UVic Torch -- Fall 2004
Autumn 2005,
Volume 26, Number 2

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A migratory Northern Saw-whet owl, the subject of a monitoring program led by Biology alumnus Paul Levesque.
Photography by LAURIE SAVARD

A team of volunteers spends autumn evenings inside the nocturnal world of a little-known, very curious owl species.

Shrill beeps pulse through the seaside woods at nightfall in Metchosin. For wildlife biologist Paul Levesque, BSc ’01, it’s the same drill each weekend from mid-September until the first weekend in November. He and his dedicated group of volunteers stake-out a section of the Rocky Point Bird Observatory and with the help of their electronic lure, get a little closer to understanding the secret world of Northern Saw-whet owls.

“Most British Columbians have never seen a Northern Saw-whet owl,” says Levesque, who travels down from Black Creek and his daytime job as a forest industry consultant. “They’re one of the least-studied species.”

Loss of habitat through urban development and industrial forestry make owl populations on Vancouver Island a growing conservation concern. The Nocturnal Owl Monitoring Project started in 2002 with a small Public Conservation Assistance Fund equipment grant. The project has thrived on the efforts of “hard-working and enthusiastic” volunteers.

“We banded over 400 Saw-whet owls last year,” Levesque says. “There’s no way this area could sustain that population, which means the owls appear to be migrating. We didn’t know the owls were migrating in BC before this project. The big problem is we don’t know where they’re from and how far south they go.”

At dusk, the team sets up fine “mist nets” near the forest, then backs away to the portable lab, a roofed picnic table a hundred metres away from dense woods in one direction and a few hundred metres away from the ocean in another.

Then it’s out go the lights. Time to engage the audio-lure and enjoy the relentless male solicitation call of the Northern Saw-whet, which can be heard for a radius of 400 metres. “If there’s a male owl in the area,” says Levesque, “he’ll want to see who’s calling.”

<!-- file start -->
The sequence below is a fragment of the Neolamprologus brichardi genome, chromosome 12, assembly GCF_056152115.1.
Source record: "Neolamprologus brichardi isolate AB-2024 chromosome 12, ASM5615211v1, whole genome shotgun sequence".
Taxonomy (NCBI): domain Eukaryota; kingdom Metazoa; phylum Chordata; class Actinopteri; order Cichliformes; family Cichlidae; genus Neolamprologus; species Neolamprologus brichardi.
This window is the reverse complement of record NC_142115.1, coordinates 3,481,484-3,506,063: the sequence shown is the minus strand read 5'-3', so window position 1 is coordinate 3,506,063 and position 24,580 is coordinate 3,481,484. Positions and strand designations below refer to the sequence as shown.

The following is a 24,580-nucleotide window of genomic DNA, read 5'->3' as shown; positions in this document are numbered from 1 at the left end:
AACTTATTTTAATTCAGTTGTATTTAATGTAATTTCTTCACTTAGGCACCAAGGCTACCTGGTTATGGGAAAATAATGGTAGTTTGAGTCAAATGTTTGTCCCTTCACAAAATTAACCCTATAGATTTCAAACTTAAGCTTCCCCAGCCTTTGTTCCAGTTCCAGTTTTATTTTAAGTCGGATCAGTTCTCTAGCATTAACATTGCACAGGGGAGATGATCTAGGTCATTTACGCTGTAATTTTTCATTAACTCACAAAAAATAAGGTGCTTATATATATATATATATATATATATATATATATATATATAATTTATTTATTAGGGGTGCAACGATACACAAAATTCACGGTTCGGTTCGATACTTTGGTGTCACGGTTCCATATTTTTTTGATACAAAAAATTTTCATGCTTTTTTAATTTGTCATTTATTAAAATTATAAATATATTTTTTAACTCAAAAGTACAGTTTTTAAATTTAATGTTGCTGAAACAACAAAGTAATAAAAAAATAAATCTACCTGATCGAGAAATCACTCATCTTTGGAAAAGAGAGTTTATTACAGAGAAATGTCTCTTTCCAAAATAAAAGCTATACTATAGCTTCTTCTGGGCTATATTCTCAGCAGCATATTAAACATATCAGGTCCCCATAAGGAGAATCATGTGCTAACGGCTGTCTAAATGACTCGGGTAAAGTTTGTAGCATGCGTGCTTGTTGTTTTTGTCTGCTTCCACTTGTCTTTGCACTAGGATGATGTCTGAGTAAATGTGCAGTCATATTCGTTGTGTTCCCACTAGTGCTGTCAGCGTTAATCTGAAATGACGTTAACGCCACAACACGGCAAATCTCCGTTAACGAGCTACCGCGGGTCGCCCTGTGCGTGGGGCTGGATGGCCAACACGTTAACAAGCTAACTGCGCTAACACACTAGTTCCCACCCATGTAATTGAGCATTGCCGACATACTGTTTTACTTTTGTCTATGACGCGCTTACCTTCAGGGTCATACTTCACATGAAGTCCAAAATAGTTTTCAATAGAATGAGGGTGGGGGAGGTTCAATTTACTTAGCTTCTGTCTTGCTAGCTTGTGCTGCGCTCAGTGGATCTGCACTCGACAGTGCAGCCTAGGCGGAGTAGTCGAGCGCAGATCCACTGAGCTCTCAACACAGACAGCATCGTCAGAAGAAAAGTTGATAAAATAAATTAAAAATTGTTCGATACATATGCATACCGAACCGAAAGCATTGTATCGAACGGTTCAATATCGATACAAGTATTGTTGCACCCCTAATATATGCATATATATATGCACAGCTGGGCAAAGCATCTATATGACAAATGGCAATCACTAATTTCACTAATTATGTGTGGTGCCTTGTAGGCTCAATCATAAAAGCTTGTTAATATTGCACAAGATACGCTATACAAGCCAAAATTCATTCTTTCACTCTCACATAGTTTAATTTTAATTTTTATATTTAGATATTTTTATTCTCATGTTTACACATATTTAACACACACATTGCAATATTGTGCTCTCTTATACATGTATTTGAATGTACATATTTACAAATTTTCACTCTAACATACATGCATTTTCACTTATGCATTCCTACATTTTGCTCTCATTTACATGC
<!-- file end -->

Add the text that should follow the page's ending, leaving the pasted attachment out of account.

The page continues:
Owls chirp, squeal then fall silent as they hit the net. After 15 minutes, there can be up to seven dangling owls to detangle, which is where volunteers are vital—more hands mean the trapped owls spend less time in the nets. “We try to reduce the amount of time handling the birds,” says Levesque. “We’ve never had an injury. I wouldn’t do this if it injured the birds in any way.”

The miniature owls measure about six inches high and weigh between 60 and 110 grams—about the same weight as a Frisbee. Each one is tagged with a tiny aluminum band with a unique nine-digit identification number. Records are filed with Canada Wildlife Service so that recovered owls can be traced and Levesque’s team notified. Although their migratory route is still undetermined, owls have been recaptured as far south as Washington State.

Wings, tails, bills are measured and age is determined by examining feathers. The bird is then placed in a Pringles potato chip can and weighed.

Examined and banded, the bird is freed on a nearby branch. “About half fly off, the other half sit and watch us work,” he says. “It’s pretty weird—there can be as many as five or six sitting around, staring at us. They’re quite curious.”

The team banded eight Barred owls in 2004, an increase from the two banded in the first year. Barred owls are a significantly larger species that Levesque says were introduced from back east about 40 years ago. They are major predators of small owls and could pose a risk to Saw-whets. For now, says Levesque, population numbers appear to be stable. He estimates three to five thousand Northern Saw-whets move through southern Vancouver Island each autumn.

“If that number represents the island population, that’s pretty good. If it’s from the Alaskan panhandle to Victoria, it’s not very many. There needs to be long-term population monitoring. Without it, by the time you detect a decline, it’s already occurring, which is not good for conservation.”

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